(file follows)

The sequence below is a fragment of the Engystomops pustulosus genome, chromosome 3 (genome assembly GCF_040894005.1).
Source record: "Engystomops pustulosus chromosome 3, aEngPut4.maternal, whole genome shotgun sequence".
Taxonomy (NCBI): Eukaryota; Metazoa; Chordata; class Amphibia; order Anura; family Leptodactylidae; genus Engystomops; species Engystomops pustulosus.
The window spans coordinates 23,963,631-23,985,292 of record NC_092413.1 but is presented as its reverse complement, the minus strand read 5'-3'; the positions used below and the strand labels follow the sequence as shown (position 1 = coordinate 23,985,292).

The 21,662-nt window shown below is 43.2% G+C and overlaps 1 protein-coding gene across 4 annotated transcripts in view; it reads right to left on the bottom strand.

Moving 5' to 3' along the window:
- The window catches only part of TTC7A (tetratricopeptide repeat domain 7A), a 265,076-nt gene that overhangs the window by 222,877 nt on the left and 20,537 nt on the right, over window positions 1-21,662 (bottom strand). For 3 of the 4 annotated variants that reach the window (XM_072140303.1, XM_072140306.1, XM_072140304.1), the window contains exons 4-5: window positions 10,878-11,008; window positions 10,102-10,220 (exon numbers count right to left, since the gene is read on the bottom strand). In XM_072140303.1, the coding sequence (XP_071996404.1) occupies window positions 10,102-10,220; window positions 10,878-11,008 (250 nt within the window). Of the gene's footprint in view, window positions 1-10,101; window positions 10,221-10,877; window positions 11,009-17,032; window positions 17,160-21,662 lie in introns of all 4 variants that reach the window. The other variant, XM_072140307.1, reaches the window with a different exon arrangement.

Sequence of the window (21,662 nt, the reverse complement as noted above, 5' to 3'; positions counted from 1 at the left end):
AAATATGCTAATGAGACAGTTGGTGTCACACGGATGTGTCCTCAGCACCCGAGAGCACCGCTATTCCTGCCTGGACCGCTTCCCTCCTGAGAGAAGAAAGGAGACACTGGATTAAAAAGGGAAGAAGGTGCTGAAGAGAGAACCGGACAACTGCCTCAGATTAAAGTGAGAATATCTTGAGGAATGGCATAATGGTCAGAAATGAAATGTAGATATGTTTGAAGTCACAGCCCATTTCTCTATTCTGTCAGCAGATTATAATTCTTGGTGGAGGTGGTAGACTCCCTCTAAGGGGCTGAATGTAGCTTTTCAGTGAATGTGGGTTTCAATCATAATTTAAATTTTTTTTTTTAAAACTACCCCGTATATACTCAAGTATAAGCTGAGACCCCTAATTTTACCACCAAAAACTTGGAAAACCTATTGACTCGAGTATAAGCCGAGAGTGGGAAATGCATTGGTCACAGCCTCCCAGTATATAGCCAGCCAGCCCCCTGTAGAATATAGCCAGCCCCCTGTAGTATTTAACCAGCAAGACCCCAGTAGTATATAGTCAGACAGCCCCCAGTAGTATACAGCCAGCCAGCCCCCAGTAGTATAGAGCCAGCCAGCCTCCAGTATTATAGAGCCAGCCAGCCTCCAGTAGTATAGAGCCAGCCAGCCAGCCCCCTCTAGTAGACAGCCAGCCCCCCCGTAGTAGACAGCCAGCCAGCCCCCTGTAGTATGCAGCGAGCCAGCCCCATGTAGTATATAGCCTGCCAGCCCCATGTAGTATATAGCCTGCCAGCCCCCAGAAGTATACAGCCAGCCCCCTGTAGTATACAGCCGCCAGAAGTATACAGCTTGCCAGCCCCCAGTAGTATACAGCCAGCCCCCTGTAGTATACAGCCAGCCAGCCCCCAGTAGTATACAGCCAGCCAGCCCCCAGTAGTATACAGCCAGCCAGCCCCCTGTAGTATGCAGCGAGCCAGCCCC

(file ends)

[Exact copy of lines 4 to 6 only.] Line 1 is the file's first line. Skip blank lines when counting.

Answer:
The window spans coordinates 23,963,631-23,985,292 of record NC_092413.1 but is presented as its reverse complement, the minus strand read 5'-3'; the positions used below and the strand labels follow the sequence as shown (position 1 = coordinate 23,985,292).

The 21,662-nt window shown below is 43.2% G+C and overlaps 1 protein-coding gene across 4 annotated transcripts in view; it reads right to left on the bottom strand.

Moving 5' to 3' along the window: